BillionToOne’s non-invasive prenatal blood test, which helps diagnose hereditary and rare diseases in fetuses, is now available in Germany, Austria, Switzerland, and the Netherlands, the company announced. The test, which was previously only available in the United States, will be commercialized by Eluthia in these four European countries.
Called UNITY, the test requires only a small sample of the mother’s blood to determine whether the baby will be at high risk for developing spinal muscular atrophy (SMA) and other single-gene disorders like cystic fibrosis, sickle cell disease and thalassemias (inherited blood disorders).
“We are delighted to launch UNITY™ test in Central Europe, to make this important tool available outside the US for the first time,” Oguzhan Atay, founder and CEO of BillionToOne, said in a press release.
“With Eluthia’s genetic testing and regulatory experience and their extensive physician network in Central Europe, we are confident that the UNITY test will dramatically improve the standard of prenatal care in Europe,” he added.
SMA is an autosomal recessive disorder, caused by mutations in the SMN1 gene. This means that for children to develop the disease, they must inherit a copy of a mutated gene from both the mother and the father.
A carrier is an individual who has only one mutated copy of the particular gene, and often will not show disease symptoms. Carriers have a 50% chance of passing the mutant copy to their children. When both parents are carriers, the child therefore has a 25% chance of developing spinal muscular atrophy.
Only a small sample of the mother’s blood is required for the UNITY test. First, the test determines whether or not the mother is a carrier for the disease. If the mother is a carrier, then the fetal DNA — which is found at very low levels in the mother’s blood — is screened for the disease genes.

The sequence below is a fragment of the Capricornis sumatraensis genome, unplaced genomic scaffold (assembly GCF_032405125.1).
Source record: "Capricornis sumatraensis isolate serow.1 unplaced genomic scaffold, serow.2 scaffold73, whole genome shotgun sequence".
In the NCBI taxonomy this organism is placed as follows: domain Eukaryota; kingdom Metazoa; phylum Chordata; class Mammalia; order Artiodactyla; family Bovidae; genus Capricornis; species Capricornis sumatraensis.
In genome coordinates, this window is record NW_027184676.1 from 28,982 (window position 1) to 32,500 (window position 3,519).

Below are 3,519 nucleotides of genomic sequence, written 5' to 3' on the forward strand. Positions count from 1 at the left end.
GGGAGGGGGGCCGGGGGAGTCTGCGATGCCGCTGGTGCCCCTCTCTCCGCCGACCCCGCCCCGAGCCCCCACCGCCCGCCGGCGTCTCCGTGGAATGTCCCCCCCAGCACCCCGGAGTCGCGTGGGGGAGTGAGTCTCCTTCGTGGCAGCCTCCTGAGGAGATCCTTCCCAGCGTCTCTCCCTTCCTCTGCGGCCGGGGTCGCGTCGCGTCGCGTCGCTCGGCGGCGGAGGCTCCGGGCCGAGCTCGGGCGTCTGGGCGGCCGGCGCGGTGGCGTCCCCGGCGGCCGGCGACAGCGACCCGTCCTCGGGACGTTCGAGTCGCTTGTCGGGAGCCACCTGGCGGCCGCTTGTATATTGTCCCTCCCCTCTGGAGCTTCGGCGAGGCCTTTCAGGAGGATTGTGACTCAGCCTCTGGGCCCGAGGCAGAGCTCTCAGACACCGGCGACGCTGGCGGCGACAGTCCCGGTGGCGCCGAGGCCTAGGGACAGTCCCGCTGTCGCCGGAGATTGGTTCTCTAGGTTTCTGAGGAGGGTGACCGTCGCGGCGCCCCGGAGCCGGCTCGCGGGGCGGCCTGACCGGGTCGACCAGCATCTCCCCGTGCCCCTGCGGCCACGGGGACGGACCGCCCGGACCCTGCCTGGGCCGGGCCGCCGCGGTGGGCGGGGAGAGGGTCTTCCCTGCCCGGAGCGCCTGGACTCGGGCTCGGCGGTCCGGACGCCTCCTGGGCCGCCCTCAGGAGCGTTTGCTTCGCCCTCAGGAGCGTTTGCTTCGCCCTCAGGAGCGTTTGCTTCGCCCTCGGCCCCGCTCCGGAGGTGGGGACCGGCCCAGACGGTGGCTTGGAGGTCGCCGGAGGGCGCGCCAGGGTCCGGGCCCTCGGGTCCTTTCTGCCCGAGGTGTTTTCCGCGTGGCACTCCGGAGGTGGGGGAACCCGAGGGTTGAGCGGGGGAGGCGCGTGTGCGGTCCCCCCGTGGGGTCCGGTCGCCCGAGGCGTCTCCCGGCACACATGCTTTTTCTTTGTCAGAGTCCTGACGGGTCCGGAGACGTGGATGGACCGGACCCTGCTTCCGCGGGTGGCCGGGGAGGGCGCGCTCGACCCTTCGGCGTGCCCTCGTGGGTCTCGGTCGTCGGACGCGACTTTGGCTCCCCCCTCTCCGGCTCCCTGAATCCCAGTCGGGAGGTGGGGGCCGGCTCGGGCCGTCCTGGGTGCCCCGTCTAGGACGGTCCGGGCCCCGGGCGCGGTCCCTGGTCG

The detection rate for the UNITY prenatal blood test is between 90% and greater than 99%, which exceeds the gold-standard threshold for carrier screening of SMA.
Previous clinical trials have shown that the screening of the fetal blood is 100% accurate. That test uses a new technique called Quantitative Counting Template Method that allows the accurate quantification and counting of DNA molecules.
The UNITY screening process also is much faster than traditional carrier screening, taking up to two weeks rather than 12 weeks.
“We are honored to partner with BillionToOne to offer their paradigm-changing UNITY test in Europe,” said Ramón Enríquez Schaefer, the CEO of Eluthia.
“The possibility to prenatally screen for these medically highly relevant diseases for the first time will have a huge impact not only allowing pregnant women to make informed decisions on the course of their pregnancy but in particular, it will allow the efficient implementation of new therapy options,” he added.